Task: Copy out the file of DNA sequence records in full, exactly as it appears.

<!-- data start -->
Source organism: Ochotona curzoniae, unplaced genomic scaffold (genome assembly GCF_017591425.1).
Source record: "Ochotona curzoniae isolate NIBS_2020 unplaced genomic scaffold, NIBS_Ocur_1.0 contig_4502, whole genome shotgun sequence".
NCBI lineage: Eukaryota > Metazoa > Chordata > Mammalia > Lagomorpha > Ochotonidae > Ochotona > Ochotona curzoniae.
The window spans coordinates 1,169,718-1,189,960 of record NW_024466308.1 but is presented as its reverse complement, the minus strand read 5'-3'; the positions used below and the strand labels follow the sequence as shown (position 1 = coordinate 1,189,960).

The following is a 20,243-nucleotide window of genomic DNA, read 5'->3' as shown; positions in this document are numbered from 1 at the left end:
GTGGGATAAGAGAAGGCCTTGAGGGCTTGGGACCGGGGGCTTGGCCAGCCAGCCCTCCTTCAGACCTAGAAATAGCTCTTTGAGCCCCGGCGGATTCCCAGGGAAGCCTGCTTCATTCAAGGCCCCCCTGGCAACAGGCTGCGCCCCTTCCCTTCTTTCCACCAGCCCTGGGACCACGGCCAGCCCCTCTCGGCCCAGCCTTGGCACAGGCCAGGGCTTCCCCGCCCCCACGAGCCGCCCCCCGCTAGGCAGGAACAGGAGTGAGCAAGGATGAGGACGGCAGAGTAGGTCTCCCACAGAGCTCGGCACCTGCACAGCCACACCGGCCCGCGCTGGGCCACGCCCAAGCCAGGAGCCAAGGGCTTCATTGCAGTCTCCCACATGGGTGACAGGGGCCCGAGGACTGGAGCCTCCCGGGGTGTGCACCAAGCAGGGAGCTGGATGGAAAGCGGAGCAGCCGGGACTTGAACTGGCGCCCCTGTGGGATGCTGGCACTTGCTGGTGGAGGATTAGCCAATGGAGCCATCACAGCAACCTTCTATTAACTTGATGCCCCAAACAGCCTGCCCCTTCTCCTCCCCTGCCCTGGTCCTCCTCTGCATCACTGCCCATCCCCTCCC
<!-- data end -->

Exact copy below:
Source organism: Ochotona curzoniae, unplaced genomic scaffold (genome assembly GCF_017591425.1).
Source record: "Ochotona curzoniae isolate NIBS_2020 unplaced genomic scaffold, NIBS_Ocur_1.0 contig_4502, whole genome shotgun sequence".
NCBI lineage: Eukaryota > Metazoa > Chordata > Mammalia > Lagomorpha > Ochotonidae > Ochotona > Ochotona curzoniae.
The window spans coordinates 1,169,718-1,189,960 of record NW_024466308.1 but is presented as its reverse complement, the minus strand read 5'-3'; the positions used below and the strand labels follow the sequence as shown (position 1 = coordinate 1,189,960).

The following is a 20,243-nucleotide window of genomic DNA, read 5'->3' as shown; positions in this document are numbered from 1 at the left end:
GTGGGATAAGAGAAGGCCTTGAGGGCTTGGGACCGGGGGCTTGGCCAGCCAGCCCTCCTTCAGACCTAGAAATAGCTCTTTGAGCCCCGGCGGATTCCCAGGGAAGCCTGCTTCATTCAAGGCCCCCCTGGCAACAGGCTGCGCCCCTTCCCTTCTTTCCACCAGCCCTGGGACCACGGCCAGCCCCTCTCGGCCCAGCCTTGGCACAGGCCAGGGCTTCCCCGCCCCCACGAGCCGCCCCCCGCTAGGCAGGAACAGGAGTGAGCAAGGATGAGGACGGCAGAGTAGGTCTCCCACAGAGCTCGGCACCTGCACAGCCACACCGGCCCGCGCTGGGCCACGCCCAAGCCAGGAGCCAAGGGCTTCATTGCAGTCTCCCACATGGGTGACAGGGGCCCGAGGACTGGAGCCTCCCGGGGTGTGCACCAAGCAGGGAGCTGGATGGAAAGCGGAGCAGCCGGGACTTGAACTGGCGCCCCTGTGGGATGCTGGCACTTGCTGGTGGAGGATTAGCCAATGGAGCCATCACAGCAACCTTCTATTAACTTGATGCCCCAAACAGCCTGCCCCTTCTCCTCCCCTGCCCTGGTCCTCCTCTGCATCACTGCCCATCCCCTCCC